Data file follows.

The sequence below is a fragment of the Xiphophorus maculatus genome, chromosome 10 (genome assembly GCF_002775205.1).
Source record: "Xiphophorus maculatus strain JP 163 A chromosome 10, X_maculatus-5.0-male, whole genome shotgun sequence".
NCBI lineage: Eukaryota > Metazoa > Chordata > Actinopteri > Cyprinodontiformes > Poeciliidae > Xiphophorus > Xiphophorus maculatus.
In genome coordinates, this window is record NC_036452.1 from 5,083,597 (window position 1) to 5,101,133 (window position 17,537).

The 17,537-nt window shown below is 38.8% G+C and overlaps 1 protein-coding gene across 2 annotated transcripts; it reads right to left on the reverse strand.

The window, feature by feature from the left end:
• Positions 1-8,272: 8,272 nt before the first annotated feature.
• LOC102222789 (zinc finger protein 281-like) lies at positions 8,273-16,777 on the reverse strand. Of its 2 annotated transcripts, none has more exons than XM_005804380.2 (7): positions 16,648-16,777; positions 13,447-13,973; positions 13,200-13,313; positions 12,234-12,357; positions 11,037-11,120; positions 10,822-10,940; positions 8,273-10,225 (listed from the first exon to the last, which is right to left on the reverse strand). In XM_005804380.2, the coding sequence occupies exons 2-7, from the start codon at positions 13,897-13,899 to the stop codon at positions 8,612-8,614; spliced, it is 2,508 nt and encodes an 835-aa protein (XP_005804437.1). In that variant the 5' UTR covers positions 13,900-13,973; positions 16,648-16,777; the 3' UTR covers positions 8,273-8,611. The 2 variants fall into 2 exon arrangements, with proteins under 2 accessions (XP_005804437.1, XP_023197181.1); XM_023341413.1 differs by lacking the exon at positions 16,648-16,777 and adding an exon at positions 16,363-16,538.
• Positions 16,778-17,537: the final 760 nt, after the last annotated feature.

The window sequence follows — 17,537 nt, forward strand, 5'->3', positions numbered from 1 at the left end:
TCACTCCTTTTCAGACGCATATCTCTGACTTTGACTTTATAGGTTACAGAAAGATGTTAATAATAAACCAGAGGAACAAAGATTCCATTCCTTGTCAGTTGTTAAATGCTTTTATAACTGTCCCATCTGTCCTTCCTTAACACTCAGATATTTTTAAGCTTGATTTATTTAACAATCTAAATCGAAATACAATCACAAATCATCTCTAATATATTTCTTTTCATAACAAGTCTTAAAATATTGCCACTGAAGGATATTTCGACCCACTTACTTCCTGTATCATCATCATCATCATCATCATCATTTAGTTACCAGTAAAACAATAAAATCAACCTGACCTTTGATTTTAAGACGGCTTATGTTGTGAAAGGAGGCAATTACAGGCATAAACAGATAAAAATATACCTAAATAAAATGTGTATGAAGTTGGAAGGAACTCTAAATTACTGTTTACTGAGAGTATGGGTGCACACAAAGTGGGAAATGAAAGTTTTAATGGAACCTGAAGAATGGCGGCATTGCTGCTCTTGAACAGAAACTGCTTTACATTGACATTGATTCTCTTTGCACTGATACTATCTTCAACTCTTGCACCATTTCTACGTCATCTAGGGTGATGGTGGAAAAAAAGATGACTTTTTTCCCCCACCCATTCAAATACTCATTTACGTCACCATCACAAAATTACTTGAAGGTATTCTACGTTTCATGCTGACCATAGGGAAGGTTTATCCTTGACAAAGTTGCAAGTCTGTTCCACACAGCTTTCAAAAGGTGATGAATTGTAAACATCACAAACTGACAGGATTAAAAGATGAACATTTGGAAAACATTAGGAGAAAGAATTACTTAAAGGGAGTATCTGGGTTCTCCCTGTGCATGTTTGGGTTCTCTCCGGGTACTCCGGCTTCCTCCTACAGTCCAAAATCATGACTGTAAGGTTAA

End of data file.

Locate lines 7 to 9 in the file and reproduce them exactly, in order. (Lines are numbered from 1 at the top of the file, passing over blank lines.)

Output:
• Positions 1-8,272: 8,272 nt before the first annotated feature.
• LOC102222789 (zinc finger protein 281-like) lies at positions 8,273-16,777 on the reverse strand. Of its 2 annotated transcripts, none has more exons than XM_005804380.2 (7): positions 16,648-16,777; positions 13,447-13,973; positions 13,200-13,313; positions 12,234-12,357; positions 11,037-11,120; positions 10,822-10,940; positions 8,273-10,225 (listed from the first exon to the last, which is right to left on the reverse strand). In XM_005804380.2, the coding sequence occupies exons 2-7, from the start codon at positions 13,897-13,899 to the stop codon at positions 8,612-8,614; spliced, it is 2,508 nt and encodes an 835-aa protein (XP_005804437.1). In that variant the 5' UTR covers positions 13,900-13,973; positions 16,648-16,777; the 3' UTR covers positions 8,273-8,611. The 2 variants fall into 2 exon arrangements, with proteins under 2 accessions (XP_005804437.1, XP_023197181.1); XM_023341413.1 differs by lacking the exon at positions 16,648-16,777 and adding an exon at positions 16,363-16,538.
• Positions 16,778-17,537: the final 760 nt, after the last annotated feature.